Federal Govt Drafts Guidelines Expecting Obama’s Embryonic Stem Cell Decision
by Steven Ertelt
February 19, 2009
Washington, DC (LifeNews.com) — The federal government is moving ahead with drafting the guidelines that will be put in place once President Barack Obama makes his decision to force taxpayers to fund embryonic stem cell research. Obama, according to White House advisor David Axlerod, is expected to make the decision "soon."
At the National Institutes of Health, officials are working on the paperwork necessary to begin funneling public funds to projects involving the use of embryonic stem cells.
Under the August 2001 policy President Bush put in place, most of the federal funding for stem cell research went to adult stem cells — the only kind to have ever helped patients.
The Washington Post indicates researchers at places such as the University of California at San Francisco and Harvard are excited about the changes because they no longer have to segregate the non-federal funding embryonic research from its other public-funded projects.
The Post interviewed George Daley, an embryonic stem cell proponent at Children’s Hospital in Boston who says he can’t wait for Obama to overturn Bush’s protections for taxpayers.
"Everyone is waiting with bated breath," he said. "We’re all waiting to breathe a huge sigh of relief."
The Post also indicates some embryonic stem cell research advocates are worrying that Obama isn’t acting quickly enough or that he won’t overturn the limits as he promised during the campaign.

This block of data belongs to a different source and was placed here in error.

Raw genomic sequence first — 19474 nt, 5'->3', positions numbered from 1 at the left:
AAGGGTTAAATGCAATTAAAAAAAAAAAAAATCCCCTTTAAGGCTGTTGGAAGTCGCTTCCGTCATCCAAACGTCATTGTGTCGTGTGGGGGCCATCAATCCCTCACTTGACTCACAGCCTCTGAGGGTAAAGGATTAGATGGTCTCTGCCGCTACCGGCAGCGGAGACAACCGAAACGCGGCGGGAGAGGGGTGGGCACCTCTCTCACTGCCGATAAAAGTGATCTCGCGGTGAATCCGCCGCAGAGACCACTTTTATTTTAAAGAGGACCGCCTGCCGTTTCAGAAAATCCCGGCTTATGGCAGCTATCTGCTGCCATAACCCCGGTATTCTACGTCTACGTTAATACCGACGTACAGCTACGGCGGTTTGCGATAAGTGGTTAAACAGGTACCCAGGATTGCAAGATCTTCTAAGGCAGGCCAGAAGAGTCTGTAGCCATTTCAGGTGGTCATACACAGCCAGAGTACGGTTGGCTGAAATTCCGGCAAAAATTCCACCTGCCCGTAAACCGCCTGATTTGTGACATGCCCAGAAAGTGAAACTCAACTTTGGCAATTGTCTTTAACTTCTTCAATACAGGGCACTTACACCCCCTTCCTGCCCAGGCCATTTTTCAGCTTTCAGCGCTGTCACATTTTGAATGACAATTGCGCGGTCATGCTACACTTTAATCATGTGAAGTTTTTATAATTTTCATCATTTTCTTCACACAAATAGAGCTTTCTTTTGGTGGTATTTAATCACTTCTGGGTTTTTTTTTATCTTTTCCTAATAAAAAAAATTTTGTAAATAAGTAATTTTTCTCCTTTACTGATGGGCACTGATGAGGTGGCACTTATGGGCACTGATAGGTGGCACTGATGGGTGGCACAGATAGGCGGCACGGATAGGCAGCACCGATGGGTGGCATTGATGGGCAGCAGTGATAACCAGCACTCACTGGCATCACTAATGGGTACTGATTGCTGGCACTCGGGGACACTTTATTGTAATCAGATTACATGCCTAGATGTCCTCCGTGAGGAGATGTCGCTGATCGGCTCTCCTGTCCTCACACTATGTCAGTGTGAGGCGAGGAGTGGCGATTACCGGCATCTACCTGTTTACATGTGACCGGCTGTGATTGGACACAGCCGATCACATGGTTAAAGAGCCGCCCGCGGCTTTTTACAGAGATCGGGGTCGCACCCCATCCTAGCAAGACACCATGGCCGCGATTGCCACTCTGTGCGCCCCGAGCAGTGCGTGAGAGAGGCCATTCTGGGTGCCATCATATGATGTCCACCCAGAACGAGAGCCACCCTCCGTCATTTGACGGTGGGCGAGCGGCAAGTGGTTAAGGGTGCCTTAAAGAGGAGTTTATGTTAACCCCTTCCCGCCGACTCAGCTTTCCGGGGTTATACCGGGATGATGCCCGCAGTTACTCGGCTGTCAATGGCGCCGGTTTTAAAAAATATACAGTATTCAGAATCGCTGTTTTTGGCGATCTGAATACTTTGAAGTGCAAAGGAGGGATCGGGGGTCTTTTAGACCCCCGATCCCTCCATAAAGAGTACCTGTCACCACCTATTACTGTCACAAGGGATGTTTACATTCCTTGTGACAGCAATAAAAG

"We were surprised and disappointed it wasn’t in there," said Amy Comstock Rick of the Coalition for the Advancement of Medical Research. "We’re wondering why it’s taking so long."
"The word the president is ‘considering’ it is too vague a word for me," she added. "I don’t know entirely what that means. If it means he’s just working out the details, that’s great. But if ‘considering’ means ‘reconsidering’ we would be very upset."
Story Landis, who heads NIH’s stem cell task force, says the paperwork is almost ready to go once Obama signs the executive order.
He added that some of the $10 billion the NIH is getting from the economic stimulus bill could be used to fund embryonic stem cell research.
Meanwhile, Rep. Diana DeGette, a Colorado Democrat, said Congress will not only approve a bill that would codify Obama’s executive order into law and make it harder to overturn, but said she would target another pro-life provision.
DeGette apparently wants to overturn the perennial Dickey-Wicker amendment added to federal spending bills that prohibits federal funding of research using human embryos.
She told the Post she has been talking with White House officials about ditching the amendment.
The pro-life provision has been a part of annual spending bills since fiscal year 1996. It prohibits the creation of embryos for the purpose of research as well as any research that harms an embryo, a unique human being after conception.
The provision also prohibits federal funds from being used for the intentional creation of embryos by IVF, cloning, or by any other means, for the purpose of their destruction and use in scientific experimentation.
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